Microscopically small and enormously complex circuits inserted surreptitiously into military or security hardware could potentially turn U.S. weapons against their users, warned one of the nation’s leading experts on the threat.
Altered circuitry, also known as “malicious firmware,” can lie dormant in a piece of electrical equipment for several years until it recognizes a high degree of mobilization and lets loose a “logic bomb” on the system, said Scott Borg, director of the U.S. Cyber Consequences Unit, a nonprofit research institute.
“The logic bomb could shut down the larger information system or, worse, turn the equipment controlled by the information systems against those operating the equipment,” Borg wrote in an Internet Security Alliance report, “Implementing the Obama Cyber Security Strategy Via the ISA Social Contract Model.”
When asked at a press conference whether such an incident of sabotage had ever taken place in the United States, Borg said, “I can’t comment on that.”
The Obama administration acknowledged the problem in the Cyberspace Policy Review, which was released in May.
It is important to remember that inserting such technology into a U.S. weapon system is much harder than inserting malicious software, Borg said. It is expensive and time consuming to infiltrate a supply chain. Nation states may have the means and wherewithal to insert such technology, though.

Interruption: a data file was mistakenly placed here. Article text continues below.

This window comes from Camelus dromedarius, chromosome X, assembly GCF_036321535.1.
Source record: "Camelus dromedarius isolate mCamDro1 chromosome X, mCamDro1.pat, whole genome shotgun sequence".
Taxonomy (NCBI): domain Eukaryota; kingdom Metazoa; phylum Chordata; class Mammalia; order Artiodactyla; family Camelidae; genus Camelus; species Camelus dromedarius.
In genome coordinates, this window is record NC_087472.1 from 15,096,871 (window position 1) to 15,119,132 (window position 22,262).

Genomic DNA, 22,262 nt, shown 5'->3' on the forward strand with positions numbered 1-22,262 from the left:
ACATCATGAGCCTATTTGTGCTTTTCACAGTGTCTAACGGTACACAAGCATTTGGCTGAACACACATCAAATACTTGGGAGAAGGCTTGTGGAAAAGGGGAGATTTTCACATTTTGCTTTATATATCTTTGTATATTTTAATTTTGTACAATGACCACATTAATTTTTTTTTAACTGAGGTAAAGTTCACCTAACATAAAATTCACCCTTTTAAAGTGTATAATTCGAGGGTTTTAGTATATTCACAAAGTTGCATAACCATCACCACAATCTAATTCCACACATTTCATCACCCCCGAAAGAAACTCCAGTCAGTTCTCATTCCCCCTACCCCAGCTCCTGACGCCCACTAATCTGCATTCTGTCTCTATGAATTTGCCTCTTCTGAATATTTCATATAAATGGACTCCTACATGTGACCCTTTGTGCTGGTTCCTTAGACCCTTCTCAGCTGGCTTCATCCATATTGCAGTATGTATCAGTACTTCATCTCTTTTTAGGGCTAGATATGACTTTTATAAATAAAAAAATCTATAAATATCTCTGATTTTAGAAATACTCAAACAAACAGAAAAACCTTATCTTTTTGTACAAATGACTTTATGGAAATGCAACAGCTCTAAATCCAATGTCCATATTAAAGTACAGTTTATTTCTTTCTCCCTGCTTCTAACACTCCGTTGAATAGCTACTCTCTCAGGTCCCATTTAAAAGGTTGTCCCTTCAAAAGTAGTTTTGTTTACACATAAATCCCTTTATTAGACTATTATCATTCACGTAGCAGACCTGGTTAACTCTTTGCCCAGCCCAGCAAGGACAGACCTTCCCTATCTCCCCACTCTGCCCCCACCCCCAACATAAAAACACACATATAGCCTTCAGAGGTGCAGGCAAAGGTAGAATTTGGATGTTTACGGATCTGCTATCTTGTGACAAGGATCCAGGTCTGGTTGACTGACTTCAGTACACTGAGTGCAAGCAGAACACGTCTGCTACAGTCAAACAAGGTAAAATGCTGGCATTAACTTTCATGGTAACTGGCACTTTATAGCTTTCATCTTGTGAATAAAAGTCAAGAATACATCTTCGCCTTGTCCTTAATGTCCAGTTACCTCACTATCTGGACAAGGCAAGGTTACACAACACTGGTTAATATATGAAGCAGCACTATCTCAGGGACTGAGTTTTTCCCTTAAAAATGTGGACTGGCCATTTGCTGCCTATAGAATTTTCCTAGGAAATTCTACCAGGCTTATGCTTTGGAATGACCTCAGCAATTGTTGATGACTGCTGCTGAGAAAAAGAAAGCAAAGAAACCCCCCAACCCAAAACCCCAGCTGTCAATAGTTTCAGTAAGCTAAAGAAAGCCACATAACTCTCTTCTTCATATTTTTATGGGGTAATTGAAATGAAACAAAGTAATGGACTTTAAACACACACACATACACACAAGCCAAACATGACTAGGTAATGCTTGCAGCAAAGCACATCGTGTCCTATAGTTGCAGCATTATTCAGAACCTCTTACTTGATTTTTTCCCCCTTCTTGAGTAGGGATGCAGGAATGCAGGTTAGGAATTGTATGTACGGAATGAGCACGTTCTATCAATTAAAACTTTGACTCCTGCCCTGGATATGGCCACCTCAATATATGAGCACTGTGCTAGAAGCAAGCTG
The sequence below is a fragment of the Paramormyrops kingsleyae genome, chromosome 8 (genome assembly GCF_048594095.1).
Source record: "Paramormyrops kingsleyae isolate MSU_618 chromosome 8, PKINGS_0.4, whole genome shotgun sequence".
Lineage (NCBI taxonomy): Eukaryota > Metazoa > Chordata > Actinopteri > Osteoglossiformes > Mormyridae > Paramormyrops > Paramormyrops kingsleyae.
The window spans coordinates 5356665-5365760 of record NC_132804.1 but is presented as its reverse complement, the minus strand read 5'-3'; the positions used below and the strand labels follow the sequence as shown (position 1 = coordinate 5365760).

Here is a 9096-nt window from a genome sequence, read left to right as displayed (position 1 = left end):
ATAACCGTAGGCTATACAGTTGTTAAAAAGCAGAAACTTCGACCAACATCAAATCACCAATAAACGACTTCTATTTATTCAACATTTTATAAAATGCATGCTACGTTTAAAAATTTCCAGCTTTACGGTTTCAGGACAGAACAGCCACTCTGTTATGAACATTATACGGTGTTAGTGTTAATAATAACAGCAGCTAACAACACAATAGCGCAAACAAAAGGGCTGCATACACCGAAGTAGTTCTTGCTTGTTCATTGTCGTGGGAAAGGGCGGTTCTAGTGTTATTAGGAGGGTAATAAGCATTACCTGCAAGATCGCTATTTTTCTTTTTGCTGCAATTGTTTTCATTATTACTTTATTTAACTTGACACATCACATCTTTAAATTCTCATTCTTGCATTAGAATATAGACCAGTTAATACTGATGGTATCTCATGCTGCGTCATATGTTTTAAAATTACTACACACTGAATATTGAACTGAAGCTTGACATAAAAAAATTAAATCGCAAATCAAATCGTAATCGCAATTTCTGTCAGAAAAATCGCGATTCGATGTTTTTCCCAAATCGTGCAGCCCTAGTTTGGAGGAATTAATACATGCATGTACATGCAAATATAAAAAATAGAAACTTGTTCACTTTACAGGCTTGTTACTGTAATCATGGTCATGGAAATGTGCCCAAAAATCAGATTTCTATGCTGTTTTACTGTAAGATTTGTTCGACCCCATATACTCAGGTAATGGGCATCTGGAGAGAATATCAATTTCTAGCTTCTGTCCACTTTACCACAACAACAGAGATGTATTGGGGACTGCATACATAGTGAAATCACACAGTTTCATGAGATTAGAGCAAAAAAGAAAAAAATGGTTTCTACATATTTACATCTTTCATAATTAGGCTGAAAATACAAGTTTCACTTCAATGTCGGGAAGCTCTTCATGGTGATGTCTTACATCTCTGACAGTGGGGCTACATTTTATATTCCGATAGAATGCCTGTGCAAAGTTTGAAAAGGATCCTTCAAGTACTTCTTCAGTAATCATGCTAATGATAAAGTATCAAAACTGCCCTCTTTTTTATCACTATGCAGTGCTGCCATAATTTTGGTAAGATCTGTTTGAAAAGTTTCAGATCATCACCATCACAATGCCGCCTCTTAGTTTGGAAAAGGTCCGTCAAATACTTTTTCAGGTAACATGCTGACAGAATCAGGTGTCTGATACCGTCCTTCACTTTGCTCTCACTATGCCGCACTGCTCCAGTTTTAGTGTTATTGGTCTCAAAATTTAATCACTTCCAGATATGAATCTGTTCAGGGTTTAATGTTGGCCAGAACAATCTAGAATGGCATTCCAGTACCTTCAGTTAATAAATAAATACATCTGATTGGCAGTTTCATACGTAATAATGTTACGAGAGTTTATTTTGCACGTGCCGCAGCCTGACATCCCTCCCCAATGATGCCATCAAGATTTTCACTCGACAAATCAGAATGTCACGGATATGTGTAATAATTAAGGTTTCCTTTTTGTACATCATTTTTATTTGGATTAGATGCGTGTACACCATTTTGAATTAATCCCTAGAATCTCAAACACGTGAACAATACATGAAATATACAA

“They are very interested in targeting hard-to-access systems, such as highly protected military, intelligence and infrastructure facilities,” the report said.
Such firmware could be installed in the design, fabrication, assembly, distribution or maintenance phases of the supply chain.
If caught, a nation might be subject to boycotts of its products. And the risk for a company that lets malicious firmware into its electronics is also great as it could mean the end of its business.
Criminals may also be interested in infiltrating the supply chain. In one case, credit card readers in northern Europe were corrupted when small phones were secretly installed inside them. They collected pin numbers and late at night phoned the thieves, who downloaded the financial information. Criminal enterprises also may be interested in tampering with automated security systems in order to gain access to secure facilities, he said.
Severe countermeasures that have been proposed such as government mandates to strictly oversee every piece of equipment destined for U.S. government use would not be economically viable. It would be so costly “that manufacturers would walk away from providing electronics to the government,” he said.
Among the Internet Security Alliance recommendations for securing the supply chain were tamper resistant seals and strict control of production across supply lines. Manufacturers should focus on beefing up security across the board.
“Any measures taken to protect against malicious firmware must be part of a more comprehensive security program,” Borg said. The U.S government may have to pay for this extra security, but it should be a “relatively modest” cost, he added.